Could You Put Away a Million Dollars by Driving a Used Car?

By Dr Penny Pincher on 13 April 2017 0 comments

When you buy a new car, there are several financial factors working against you. First, the asset you are buying — the car — depreciates rapidly. As soon as you drive it off the lot, it is worth thousands less than what you paid. In about four years, a new car will typically be worth half its original value.

Secondly, when you make car payments, you are paying interest. So not only are you putting money into an asset that is certain to depreciate, you are borrowing money and paying compound interest as well.

Finally, there is the opportunity cost of buying a new car. This is a factor many people forget about. Put simply, opportunity cost is what you give up by choosing one investment or purchase over another. Instead of spending money on a depreciating asset, you could invest the money instead where it would likely grow. Over a lifetime, this could add up to a significant amount of money. Opportunity cost is a key tool in business, and has many uses in daily life, too. Fortunately, the math is simple: Opportunity cost = return of most lucrative option - return of chosen option.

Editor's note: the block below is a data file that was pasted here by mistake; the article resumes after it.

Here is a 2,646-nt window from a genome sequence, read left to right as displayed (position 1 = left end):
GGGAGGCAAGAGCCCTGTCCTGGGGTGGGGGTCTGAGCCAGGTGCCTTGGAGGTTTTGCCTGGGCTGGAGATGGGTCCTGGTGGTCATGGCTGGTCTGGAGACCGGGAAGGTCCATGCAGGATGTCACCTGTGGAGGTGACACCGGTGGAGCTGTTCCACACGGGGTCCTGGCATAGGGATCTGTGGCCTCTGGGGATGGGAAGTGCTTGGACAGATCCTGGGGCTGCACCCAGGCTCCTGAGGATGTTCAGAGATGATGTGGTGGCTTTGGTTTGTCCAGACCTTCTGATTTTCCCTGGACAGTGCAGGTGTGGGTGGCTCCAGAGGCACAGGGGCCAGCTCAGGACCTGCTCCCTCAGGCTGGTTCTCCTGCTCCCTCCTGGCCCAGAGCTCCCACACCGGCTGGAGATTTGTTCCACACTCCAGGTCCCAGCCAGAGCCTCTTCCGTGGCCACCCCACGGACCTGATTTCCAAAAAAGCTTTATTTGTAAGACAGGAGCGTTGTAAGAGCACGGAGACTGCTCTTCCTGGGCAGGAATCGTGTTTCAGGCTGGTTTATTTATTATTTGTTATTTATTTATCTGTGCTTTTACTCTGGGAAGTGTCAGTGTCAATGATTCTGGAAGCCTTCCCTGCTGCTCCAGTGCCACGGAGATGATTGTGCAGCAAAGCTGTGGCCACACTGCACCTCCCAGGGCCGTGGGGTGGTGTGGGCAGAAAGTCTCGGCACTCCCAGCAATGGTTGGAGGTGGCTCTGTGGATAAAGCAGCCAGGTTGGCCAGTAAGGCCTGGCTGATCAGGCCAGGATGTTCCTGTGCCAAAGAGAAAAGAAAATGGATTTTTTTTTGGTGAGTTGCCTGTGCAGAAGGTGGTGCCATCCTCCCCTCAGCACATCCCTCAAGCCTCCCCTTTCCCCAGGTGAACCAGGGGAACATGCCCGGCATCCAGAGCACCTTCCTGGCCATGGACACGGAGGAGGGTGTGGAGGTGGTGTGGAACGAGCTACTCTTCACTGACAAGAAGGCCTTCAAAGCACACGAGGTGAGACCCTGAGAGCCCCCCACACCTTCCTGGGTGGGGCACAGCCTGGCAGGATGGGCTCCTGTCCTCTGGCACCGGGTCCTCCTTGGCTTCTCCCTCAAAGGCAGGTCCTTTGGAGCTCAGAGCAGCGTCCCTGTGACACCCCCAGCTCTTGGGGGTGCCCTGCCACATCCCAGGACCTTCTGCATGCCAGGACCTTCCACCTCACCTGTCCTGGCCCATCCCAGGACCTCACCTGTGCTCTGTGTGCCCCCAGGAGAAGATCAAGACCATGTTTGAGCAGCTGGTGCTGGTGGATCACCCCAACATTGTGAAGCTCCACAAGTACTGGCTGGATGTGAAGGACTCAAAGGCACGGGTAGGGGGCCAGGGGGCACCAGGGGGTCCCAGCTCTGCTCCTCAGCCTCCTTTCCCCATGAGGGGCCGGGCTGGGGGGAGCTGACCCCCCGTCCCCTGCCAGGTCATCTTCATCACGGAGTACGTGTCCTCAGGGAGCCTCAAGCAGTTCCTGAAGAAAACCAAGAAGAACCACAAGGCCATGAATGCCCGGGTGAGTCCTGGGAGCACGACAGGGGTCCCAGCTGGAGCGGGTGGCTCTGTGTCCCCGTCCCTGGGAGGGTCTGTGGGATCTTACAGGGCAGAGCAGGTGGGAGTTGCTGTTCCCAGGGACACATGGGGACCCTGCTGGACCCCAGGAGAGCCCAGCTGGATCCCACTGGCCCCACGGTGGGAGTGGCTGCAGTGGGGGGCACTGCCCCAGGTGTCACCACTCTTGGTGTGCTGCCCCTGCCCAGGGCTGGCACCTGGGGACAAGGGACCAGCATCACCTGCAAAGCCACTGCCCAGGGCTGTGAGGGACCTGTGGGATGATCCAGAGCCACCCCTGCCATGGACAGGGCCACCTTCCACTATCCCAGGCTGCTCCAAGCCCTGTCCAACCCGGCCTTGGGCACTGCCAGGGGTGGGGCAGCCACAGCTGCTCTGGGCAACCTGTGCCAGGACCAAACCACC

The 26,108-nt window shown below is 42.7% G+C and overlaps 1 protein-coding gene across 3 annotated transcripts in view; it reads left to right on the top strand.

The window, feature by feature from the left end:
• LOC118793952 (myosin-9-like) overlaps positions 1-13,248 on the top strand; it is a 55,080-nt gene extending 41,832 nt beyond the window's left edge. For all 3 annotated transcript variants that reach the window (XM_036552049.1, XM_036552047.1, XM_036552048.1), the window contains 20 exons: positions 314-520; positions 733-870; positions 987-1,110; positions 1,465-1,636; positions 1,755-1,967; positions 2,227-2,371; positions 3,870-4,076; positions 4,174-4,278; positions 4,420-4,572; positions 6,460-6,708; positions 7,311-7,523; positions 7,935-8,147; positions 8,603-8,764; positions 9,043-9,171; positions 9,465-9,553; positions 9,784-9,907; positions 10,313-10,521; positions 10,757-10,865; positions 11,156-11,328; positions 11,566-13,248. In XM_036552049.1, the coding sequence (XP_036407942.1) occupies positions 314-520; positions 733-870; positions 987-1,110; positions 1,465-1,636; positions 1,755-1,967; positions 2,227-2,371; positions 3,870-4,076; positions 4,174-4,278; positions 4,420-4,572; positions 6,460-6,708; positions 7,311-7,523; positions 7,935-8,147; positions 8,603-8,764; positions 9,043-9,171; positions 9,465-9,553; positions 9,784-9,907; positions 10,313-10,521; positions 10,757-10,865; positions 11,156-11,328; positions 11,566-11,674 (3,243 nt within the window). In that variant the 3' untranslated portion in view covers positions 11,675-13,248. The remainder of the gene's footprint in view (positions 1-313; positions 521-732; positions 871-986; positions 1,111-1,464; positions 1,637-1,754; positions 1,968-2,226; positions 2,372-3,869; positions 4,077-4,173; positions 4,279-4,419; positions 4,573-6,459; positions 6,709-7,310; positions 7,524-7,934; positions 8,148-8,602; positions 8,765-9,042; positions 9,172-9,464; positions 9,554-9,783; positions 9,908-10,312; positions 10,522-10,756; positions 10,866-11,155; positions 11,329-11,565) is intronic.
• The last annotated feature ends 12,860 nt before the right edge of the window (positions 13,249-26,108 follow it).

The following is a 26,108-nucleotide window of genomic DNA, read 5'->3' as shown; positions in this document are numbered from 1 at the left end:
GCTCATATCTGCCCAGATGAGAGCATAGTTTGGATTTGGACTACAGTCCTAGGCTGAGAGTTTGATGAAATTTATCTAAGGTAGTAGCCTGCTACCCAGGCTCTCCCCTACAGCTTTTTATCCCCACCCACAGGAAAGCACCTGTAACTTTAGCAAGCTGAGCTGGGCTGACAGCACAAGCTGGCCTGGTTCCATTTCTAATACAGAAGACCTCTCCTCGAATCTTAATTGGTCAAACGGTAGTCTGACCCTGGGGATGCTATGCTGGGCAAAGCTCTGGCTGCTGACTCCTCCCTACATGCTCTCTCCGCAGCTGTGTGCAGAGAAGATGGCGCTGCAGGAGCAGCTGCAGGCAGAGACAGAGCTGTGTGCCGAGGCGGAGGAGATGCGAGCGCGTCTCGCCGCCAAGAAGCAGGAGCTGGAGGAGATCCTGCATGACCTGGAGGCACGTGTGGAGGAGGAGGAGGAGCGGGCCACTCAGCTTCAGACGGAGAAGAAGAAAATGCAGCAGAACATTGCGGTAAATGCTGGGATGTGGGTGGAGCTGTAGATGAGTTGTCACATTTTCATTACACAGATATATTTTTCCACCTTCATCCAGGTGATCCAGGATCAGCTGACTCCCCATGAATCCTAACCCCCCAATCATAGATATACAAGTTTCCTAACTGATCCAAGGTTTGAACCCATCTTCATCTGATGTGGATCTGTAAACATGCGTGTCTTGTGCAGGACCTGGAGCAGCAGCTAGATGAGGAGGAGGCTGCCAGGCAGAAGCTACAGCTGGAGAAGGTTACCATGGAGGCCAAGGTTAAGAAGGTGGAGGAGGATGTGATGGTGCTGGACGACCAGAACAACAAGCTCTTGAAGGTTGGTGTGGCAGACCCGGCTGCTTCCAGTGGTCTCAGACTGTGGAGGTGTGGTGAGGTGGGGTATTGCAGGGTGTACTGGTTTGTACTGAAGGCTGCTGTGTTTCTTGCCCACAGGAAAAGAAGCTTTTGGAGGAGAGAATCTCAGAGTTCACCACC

As you can see, buying a new car doesn't make much sense when you look at it from a financial perspective. But could you come out $1 million dollars ahead driving used instead of buying new?

New car versus used car scenarios

In many parts of the United States, it's impossible to get to your job or other places you need to go without a car. I'm not suggesting you have to completely give up automobiles. But there is a big difference between always buying a brand-new car, and buying used. And when you consider that you could be investing that price differential in a growing stock market, the argument for used cars becomes hard to ignore.

I'll run through some scenarios to analyze the opportunity cost of making new car payments, considering how much you could end up with if you choose to invest the money instead where it could grow rather than depreciate.